Eating Healthy on a College Budget

Ashley Rivera, 17, Communications Major and Alejandra Medina, 18, Communications Major enjoy healthy snacks of apples and cucumbers during their lunch breaks outside of Sierra Hall. Demi Corso/Sundial Staff
Ashley Rivera, 17, Communications Major and Alejandra Medina, 18, Communications Major enjoy healthy snacks of apples and cucumbers during their lunch breaks outside of Sierra Hall.  Demi Corso/Sundial Staff
Ashley Rivera, 17, Communications Major and Alejandra Medina, 18, Communications Major enjoy healthy snacks of apples and cucumbers during their lunch breaks outside of Sierra Hall.
Demi Corso/Sundial Staff

The college life makes it difficult to eat healthy. With students on the go from one class to another, getting the necessary nutrients can be a hassle. Clinical Dietician and Certified Diabetes Educator Candace Fontenette at Tarzana Hospital discusses just how troublesome it can be for students to receive the right amount of supplements.

She believes that more students in college have what she calls a “brown diet”.

“Having a colorful diet is the best way to optimize your nutritional intake. I always ask my patients ‘what color is your diet?’ if the answer is brown I know their diet consists of fried foods, fast food, and sodas, with little to no fresh whole foods.”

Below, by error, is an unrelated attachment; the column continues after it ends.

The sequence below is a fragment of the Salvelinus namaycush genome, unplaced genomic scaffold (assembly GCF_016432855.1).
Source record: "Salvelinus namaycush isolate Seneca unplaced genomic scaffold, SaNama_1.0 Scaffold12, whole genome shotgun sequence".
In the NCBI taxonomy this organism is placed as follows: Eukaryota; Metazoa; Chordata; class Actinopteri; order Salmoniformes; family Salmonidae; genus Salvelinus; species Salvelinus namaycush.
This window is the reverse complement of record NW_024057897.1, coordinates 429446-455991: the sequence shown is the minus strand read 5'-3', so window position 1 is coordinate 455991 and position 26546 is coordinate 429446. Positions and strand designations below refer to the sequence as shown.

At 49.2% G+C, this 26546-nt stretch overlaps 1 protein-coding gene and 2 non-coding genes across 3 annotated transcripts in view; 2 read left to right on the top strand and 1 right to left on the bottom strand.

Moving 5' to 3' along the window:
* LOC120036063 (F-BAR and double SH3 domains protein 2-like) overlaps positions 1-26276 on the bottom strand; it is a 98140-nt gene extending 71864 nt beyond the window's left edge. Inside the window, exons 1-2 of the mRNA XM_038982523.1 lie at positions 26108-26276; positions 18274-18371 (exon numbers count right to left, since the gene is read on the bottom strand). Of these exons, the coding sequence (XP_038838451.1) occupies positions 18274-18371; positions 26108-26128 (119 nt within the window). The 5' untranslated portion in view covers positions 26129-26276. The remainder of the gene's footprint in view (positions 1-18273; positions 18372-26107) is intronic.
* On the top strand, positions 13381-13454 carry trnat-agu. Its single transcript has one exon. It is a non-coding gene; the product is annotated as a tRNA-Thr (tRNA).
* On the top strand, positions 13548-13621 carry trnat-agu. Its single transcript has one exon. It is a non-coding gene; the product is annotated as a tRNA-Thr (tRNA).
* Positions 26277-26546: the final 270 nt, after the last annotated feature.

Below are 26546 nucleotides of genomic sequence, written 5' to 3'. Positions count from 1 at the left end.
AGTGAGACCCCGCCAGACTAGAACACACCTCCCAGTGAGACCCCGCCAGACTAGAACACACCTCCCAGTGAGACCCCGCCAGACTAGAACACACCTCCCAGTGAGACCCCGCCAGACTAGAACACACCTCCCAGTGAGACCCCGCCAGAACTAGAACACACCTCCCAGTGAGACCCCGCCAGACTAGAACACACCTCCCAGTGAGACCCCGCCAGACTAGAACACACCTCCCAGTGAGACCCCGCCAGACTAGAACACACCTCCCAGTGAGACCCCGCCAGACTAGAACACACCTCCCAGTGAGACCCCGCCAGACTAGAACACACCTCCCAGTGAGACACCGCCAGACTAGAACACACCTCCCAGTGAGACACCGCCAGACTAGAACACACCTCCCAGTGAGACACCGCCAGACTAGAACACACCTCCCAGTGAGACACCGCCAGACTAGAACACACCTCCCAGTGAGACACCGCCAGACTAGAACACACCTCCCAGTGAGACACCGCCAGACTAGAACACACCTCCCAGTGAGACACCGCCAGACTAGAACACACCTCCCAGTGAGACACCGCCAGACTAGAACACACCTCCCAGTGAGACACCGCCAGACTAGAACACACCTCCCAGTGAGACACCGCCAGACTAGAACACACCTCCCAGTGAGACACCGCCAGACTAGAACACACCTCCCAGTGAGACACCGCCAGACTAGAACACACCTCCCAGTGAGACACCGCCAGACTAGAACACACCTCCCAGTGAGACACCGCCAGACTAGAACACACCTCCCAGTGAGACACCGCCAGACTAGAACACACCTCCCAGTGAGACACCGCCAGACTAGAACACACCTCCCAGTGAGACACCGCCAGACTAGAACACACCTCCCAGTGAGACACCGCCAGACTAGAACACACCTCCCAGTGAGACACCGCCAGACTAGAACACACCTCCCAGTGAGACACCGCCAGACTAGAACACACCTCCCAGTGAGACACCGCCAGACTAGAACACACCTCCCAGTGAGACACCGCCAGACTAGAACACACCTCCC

Regardless of the color of their diet, some students will do whatever it takes to make sure that they are getting the proper nutrients.

Public health major Jocelyn Roys makes sure to eat healthy on a regular basis. “Eating healthy is important to me because I want to look and feel good.”

Roys is also under pressure as a public health major to eat healthy and avoid junk food.

A busy schedule can prevent students from buying the right foods. Fontenette recommends that students focus on plant based foods including fruits, vegetables, and whole grains.

“Students need foods that are going to facilitate health and provide adequate nutrition for learning,” says Fontenette.

“These foods are low in fat and sodium, while at the same time provide an abundance of vitamins, minerals, fiber, phytonutrients, and healthy protein.”

Due to budget concerns, students tend to hesitate when purchasing fruits, vegetables, and wholesome grains.

“Eating healthy on a budget can be challenging, but it is definitely achievable with proper planning,” says Fontenette. This planning can be as basic as selecting the right foods at a great value. Some inexpensive options can be found at local farmers’ market.

Food Science major Brandon Reilly understands that eating nutritious fresh food does not come easily.

“Money is a big issue to eat healthy,” Reilly said. “I want to eat healthy, but it’s not always what I can afford.”

In order to be able to afford living the “college lifestyle,” students like Reilly have had to give up some of the food they love.

“Giving up fries for a salad is a dilemma we all face every once in a while,” Reilly said.

There are many food courts on campus for students to choose from. At Burger King students can select healthier options by ordering a veggie burger or a salad.  The Arbor Grill offers daily salads as well as chicken, tofu, salmon, and vegetables. Although there are many places to eat on campus, students can start with the healthier choices available to them on campus.

“While it’s hard to just eat healthy off the bat, I would say take small steps. I enjoy my time now, but I also wish to live a long and full life,” says Reilly.